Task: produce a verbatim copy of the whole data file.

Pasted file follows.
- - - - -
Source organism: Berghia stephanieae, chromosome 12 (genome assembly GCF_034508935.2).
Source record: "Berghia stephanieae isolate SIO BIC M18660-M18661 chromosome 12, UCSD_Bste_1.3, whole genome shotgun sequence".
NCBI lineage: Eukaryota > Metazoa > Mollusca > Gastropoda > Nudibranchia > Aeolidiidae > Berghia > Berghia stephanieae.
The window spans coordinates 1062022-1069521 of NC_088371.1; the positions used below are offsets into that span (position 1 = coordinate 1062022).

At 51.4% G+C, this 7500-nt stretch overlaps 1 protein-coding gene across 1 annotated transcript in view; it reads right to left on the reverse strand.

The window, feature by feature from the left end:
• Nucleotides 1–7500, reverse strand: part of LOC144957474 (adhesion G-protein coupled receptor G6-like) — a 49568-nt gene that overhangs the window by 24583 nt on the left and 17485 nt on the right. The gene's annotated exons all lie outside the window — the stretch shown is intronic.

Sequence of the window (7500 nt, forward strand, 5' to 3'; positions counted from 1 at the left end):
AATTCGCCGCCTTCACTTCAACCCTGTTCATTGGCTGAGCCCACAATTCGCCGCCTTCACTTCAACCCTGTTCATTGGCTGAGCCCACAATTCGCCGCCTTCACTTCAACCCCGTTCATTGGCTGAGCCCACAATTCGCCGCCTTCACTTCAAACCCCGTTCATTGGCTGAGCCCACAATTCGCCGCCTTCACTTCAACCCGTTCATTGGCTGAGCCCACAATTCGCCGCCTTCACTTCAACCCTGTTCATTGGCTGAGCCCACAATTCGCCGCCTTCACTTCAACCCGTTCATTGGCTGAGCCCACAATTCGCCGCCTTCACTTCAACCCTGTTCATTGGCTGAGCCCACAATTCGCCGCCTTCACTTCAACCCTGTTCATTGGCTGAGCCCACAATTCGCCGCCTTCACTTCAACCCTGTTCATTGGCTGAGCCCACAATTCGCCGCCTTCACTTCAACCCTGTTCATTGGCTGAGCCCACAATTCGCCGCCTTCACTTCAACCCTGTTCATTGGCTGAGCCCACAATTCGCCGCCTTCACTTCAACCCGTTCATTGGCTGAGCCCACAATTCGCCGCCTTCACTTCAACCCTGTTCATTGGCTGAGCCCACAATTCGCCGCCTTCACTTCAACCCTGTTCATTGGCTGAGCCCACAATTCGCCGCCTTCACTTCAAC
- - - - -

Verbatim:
Source organism: Berghia stephanieae, chromosome 12 (genome assembly GCF_034508935.2).
Source record: "Berghia stephanieae isolate SIO BIC M18660-M18661 chromosome 12, UCSD_Bste_1.3, whole genome shotgun sequence".
NCBI lineage: Eukaryota > Metazoa > Mollusca > Gastropoda > Nudibranchia > Aeolidiidae > Berghia > Berghia stephanieae.
The window spans coordinates 1062022-1069521 of NC_088371.1; the positions used below are offsets into that span (position 1 = coordinate 1062022).

At 51.4% G+C, this 7500-nt stretch overlaps 1 protein-coding gene across 1 annotated transcript in view; it reads right to left on the reverse strand.

The window, feature by feature from the left end:
• Nucleotides 1–7500, reverse strand: part of LOC144957474 (adhesion G-protein coupled receptor G6-like) — a 49568-nt gene that overhangs the window by 24583 nt on the left and 17485 nt on the right. The gene's annotated exons all lie outside the window — the stretch shown is intronic.

Sequence of the window (7500 nt, forward strand, 5' to 3'; positions counted from 1 at the left end):
AATTCGCCGCCTTCACTTCAACCCTGTTCATTGGCTGAGCCCACAATTCGCCGCCTTCACTTCAACCCTGTTCATTGGCTGAGCCCACAATTCGCCGCCTTCACTTCAACCCCGTTCATTGGCTGAGCCCACAATTCGCCGCCTTCACTTCAAACCCCGTTCATTGGCTGAGCCCACAATTCGCCGCCTTCACTTCAACCCGTTCATTGGCTGAGCCCACAATTCGCCGCCTTCACTTCAACCCTGTTCATTGGCTGAGCCCACAATTCGCCGCCTTCACTTCAACCCGTTCATTGGCTGAGCCCACAATTCGCCGCCTTCACTTCAACCCTGTTCATTGGCTGAGCCCACAATTCGCCGCCTTCACTTCAACCCTGTTCATTGGCTGAGCCCACAATTCGCCGCCTTCACTTCAACCCTGTTCATTGGCTGAGCCCACAATTCGCCGCCTTCACTTCAACCCTGTTCATTGGCTGAGCCCACAATTCGCCGCCTTCACTTCAACCCTGTTCATTGGCTGAGCCCACAATTCGCCGCCTTCACTTCAACCCGTTCATTGGCTGAGCCCACAATTCGCCGCCTTCACTTCAACCCTGTTCATTGGCTGAGCCCACAATTCGCCGCCTTCACTTCAACCCTGTTCATTGGCTGAGCCCACAATTCGCCGCCTTCACTTCAAC